Last Updated Jan 27, 2011 11:21 PM EST
From a competitive strategy perspective, it's yet more of Facebook's advertising camel poking its nose into Google's Android mobile tent: Because the new feature, titled "Sponsored Stories," will primarily gather ad revenue from mobile Facebook users it begs the question, Why does Google allow Facebook's apps to sit for free on its Android devices, collecting ad revenues but not sharing them with Google?
Sponsored Stories will trigger whenever you check in to a business and mention the business by name in your status update. At the point, the update will become an ad starring you, targeted at your friends. According to Mashable, Sponsored Stories will also be triggered by likes, checkins, actions within custom applications and Page posts. Coke, Levi's, and Anheuser Busch are the inaugural clients.
Sponsored Stories will require Facebook to -- yet again -- update its disclosures to users. Currently, Facebook tells people that it doesn't allow advertisers to use your name or pictures in ads:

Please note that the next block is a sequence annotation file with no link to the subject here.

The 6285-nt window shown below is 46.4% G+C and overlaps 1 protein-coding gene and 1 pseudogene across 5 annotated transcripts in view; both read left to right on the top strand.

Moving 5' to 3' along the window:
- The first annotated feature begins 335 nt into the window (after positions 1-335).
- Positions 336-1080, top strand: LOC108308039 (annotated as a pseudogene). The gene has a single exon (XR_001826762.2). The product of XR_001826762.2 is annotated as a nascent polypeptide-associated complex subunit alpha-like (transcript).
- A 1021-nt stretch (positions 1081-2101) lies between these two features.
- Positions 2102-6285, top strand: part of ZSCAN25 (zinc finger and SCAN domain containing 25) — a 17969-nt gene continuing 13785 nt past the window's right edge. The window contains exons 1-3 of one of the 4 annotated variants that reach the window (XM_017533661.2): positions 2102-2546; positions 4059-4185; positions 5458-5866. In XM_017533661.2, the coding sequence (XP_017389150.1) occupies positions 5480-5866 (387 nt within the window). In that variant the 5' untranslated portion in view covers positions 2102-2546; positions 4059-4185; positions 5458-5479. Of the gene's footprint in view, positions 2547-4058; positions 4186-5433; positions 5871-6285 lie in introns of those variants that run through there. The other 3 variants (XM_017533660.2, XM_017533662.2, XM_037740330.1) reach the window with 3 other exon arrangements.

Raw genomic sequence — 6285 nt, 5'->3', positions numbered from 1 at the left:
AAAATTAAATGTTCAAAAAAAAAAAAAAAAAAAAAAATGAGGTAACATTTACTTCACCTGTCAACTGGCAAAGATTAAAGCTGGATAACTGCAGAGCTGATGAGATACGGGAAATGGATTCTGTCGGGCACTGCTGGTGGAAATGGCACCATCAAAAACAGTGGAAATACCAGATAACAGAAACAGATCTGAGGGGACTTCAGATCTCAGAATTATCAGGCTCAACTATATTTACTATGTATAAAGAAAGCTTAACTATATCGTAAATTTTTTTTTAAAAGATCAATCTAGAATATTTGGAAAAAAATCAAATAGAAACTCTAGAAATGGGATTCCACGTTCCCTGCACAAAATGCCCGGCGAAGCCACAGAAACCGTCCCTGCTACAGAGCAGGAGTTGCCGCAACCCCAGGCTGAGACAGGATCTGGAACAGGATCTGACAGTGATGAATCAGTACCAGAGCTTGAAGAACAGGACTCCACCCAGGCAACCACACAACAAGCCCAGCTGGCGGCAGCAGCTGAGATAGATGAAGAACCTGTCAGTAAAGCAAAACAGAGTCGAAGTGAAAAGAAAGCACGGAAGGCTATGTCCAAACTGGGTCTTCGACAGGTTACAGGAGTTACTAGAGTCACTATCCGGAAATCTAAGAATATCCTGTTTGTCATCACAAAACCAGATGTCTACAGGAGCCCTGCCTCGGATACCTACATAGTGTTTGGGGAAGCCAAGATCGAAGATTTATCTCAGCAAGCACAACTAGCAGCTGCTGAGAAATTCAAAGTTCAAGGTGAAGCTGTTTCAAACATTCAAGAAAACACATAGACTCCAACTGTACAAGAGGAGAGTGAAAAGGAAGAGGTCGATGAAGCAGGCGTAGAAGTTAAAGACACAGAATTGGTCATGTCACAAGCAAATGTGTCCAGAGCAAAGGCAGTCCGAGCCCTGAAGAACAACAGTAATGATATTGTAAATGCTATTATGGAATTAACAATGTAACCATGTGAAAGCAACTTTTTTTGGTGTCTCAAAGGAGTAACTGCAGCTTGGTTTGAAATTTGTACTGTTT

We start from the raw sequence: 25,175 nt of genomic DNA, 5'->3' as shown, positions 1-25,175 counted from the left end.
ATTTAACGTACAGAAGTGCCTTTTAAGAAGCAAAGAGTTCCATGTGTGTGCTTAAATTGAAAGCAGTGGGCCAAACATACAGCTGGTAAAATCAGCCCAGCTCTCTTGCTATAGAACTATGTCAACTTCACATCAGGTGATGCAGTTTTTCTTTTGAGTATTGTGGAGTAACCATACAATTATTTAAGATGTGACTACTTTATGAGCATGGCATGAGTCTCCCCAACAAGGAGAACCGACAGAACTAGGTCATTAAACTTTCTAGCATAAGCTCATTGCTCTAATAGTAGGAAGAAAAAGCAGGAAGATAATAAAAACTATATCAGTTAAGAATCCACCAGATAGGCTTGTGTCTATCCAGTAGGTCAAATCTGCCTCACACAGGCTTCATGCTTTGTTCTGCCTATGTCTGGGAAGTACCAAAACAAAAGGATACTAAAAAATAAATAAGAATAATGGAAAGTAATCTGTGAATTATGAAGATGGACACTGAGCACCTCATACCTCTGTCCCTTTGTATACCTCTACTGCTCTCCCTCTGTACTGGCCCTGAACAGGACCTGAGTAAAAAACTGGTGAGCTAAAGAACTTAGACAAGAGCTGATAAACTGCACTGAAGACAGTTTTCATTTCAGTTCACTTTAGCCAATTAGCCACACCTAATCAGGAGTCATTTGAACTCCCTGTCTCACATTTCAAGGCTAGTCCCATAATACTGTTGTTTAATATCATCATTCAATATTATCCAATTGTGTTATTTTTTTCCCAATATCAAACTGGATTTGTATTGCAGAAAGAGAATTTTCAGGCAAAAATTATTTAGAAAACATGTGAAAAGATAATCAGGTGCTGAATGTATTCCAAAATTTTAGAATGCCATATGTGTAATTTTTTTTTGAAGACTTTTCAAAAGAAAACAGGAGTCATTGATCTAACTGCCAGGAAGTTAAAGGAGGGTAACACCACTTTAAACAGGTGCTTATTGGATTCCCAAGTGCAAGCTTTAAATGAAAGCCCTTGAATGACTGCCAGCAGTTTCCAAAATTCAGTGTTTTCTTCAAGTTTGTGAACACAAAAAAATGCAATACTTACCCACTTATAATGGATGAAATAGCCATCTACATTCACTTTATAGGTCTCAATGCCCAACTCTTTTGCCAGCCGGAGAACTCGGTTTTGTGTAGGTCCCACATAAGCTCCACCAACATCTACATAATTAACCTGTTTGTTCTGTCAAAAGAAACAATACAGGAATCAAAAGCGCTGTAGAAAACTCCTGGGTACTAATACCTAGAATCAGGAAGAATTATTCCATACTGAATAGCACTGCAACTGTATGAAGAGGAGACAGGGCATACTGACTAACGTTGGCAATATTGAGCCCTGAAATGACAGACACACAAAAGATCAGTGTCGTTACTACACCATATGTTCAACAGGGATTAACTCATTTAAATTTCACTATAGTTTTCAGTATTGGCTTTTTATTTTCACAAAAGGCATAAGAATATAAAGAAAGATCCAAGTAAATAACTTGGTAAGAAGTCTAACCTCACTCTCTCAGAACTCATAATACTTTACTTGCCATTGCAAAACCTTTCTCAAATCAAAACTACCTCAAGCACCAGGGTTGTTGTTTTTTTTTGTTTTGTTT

If you're an adult, you're probably thinking, "Ugh. I must remember never to use Facebook Places to check-in anywhere ever again." But if you're a teenager you're probably thinking, "This is awesome. I can make my friends jealous when I check in to Hot Topic at the mall." Which is why this will probably be successful.
Facebook also this week acquired Rela8ion, a hyper-local mobile advertising company, in another move that indicates Facebook's increasing focus on mobile devices. Rela8ion -- which is less than a year old and doesn't even have a proper web site -- is trying to create a system that will synch a person's location to the most relevant local ad inventory.
Clearly, both Rela8ion and Sponsored Stories only make sense if you assume that in the future Facebook will be something people will primarily consult from their phones rather than their laptops. That has consequences for Google, which allows Facebook onto its phones even though Facebook's apps currently carry no advertising. Generally, Android apps also serve up Google's AdMob ads and the developer and Google split the take. How long will it be before Google taps Facebook on the shoulder and says, "Excuse me, you're using my media to sell your advertising. I think you owe me money."